“Individuals we’ve found, who have diabetes and high blood pressure are at especially higher risk of bad outcomes from COVID, including dying,” said Dr. Oxiris Barbot, who is of Puerto Rican descent, and commissioner of the New York City Department of Health and Mental Hygiene.
‘A Higher Risk of Contagion’
As is the case with many Latino communities in the U.S., New York included, Puerto Ricans are more likely than the general population not to have health insurance or be fluent in English. They are also more likely to live below the federal poverty level and in overcrowded conditions.
These are all social vulnerability factors that could cause greater probability of contagion or death, the CPI found through interviews with Puerto Ricans in Florida, New Jersey and New York, demographic data review and by consulting experts.
Héctor Cordero Guzmán, a sociology professor at Baruch College, said the large number of Puerto Ricans and Dominicans living in Bronx neighborhoods contributed to high death rates.
“When you’re the majority in a minority group, you have a higher risk of contagion due to the size of these populations,” said Cordero Guzmán, who is also a demographer. “The counties in New York are low-income areas with a lot of social contact and with many people who are dedicated to the informal economy, selling on the street, cleaning industries, taxi drivers, among others.”
The CPI was not able to determine whether there is a higher number of infected Puerto Ricans when compared to other populations, since the nationality of those who have been tested for COVID-19 or who have died from the virus is not documented.
Challenges Upon Challenges
Milagros Cancel Ruiz, a native of Mayagüez, lives in a one-bedroom apartment in The Bronx with her three children. She uses the bedroom and her children sleep in a bunk bed and a sofa bed in the living room.
Staying at home with the city under lockdown has represented a greater expense due, in part, to the need to buy cleaning items. That represents a challenge for Cancel Ruiz, who has been unemployed since November 2019.
“If you don’t spend that additional [money], how are you going to protect yourself? Because right now, no government is coming here to the community to say: ‘Take this mask, take this alcohol or take what you need.’ That comes out of your pocket,” said Cancel Ruiz, whose income is “the aid that any unemployed person gets.”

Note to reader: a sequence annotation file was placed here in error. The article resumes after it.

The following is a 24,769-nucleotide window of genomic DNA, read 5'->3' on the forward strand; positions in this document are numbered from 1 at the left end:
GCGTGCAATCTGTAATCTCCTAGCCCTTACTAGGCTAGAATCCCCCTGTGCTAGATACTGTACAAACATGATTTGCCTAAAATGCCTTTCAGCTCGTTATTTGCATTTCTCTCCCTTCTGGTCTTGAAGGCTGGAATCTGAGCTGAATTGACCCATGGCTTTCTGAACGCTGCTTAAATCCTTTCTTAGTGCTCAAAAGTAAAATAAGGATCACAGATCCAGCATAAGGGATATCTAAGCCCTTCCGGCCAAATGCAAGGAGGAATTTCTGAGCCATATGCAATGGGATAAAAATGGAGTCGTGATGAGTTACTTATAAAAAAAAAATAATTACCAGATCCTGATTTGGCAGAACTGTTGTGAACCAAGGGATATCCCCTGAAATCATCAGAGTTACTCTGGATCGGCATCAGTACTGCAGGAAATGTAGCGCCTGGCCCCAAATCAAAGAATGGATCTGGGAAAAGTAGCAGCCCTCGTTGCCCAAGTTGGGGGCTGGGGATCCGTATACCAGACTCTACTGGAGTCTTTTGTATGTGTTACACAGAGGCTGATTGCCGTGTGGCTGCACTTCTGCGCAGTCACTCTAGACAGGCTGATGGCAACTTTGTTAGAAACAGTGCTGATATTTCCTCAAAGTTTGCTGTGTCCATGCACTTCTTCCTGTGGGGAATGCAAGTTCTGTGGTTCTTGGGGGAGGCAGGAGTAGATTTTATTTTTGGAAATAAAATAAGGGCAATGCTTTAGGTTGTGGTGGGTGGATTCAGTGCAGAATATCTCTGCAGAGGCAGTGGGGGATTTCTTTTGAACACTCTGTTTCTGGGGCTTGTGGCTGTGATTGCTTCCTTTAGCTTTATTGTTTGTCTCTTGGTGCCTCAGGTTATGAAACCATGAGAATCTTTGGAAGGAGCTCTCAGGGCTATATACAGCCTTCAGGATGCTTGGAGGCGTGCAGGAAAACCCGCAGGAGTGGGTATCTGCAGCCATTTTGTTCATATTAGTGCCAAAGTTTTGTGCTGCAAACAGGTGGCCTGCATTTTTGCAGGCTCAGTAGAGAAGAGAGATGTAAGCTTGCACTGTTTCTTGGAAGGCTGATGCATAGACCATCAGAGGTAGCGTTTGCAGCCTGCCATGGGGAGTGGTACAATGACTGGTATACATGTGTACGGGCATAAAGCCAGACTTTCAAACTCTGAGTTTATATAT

López Rodríguez, the Queens man, is a 35-year-old doorman in a building on Fifth Avenue in Manhattan. Since the pandemic began in New York, López Rodríguez has not stopped working, and commutes daily on the A train for his 3 p.m. to 11 p.m. shifts.
“I take precautions for my brother (who has a disability). I’m the one who exposes myself daily when leaving and returning. Except for that, my family stays at home, locked up, watching out that no one gets sick,” said López Rodríguez, who lives with his sister, his three nieces and his brother.
Like other ethnic groups, Puerto Ricans living in New York are not exempt from the racial and class disparity reflected in the COVID-19 crisis in the state. They are more exposed to contagion because many have been unable to stay at home due to the type of work they do — driving taxis, cooking or delivering food, among other tasks considered essential during the pandemic.
López Rodríguez watches over the entrance to a 16-apartment building, where some owners left to isolate in their second homes during the pandemic.
“They’re multi-millionaires who don’t take risks. Many have left the city for their mansions [outside the city]. [Others] used to go out to walk the dogs, but they’re not even doing that anymore,” he said.
Doormen were included among the essential jobs mandated by an executive order that Gov. Andrew Cuomo issued on March 20. However, the CPI found that the job was removed from that list later the same day.
In mid-June, Service Employees International Union (SEIU) local 32BJ reported the death of 132 members related to COVID-19. The union represents 175,000 doorpersons, janitors, security officers, and airport and restaurant workers on the East Coast.
“While essential workers are keeping others safe, they and those close to them are getting sick and dying,” said 32BJ President Kyle Bragg.
By traveling on public transit, these workers are more exposed to contagion, Bragg added.
‘They Leave You to Die’
Back in The Bronx, Sánchez Vargas’s voice cracked and he wept as he recalled those fearful days he was sick.
“I had a fever. I had no appetite. I haven’t eaten in more than two weeks. I couldn’t sleep at night, and sometimes, I don’t know if it was because of the fever, I was hallucinating,” he said through tears.
He said he called the New York City emergency number, but was never tested, despite reporting that he had symptoms of COVID-19. He went to a private doctor and paid for the test, which was positive.
Sánchez Vargas was afraid to go to a hospital.
“They put you on a stretcher in a corner and, because maybe you don’t have many symptoms, they won’t pay attention to you and they will go tend to others who really need it,” said said Sánchez Vargas, who was born in New York, and has family in the central mountains of Adjuntas, Puerto Rico.
“And they leave you there to die.”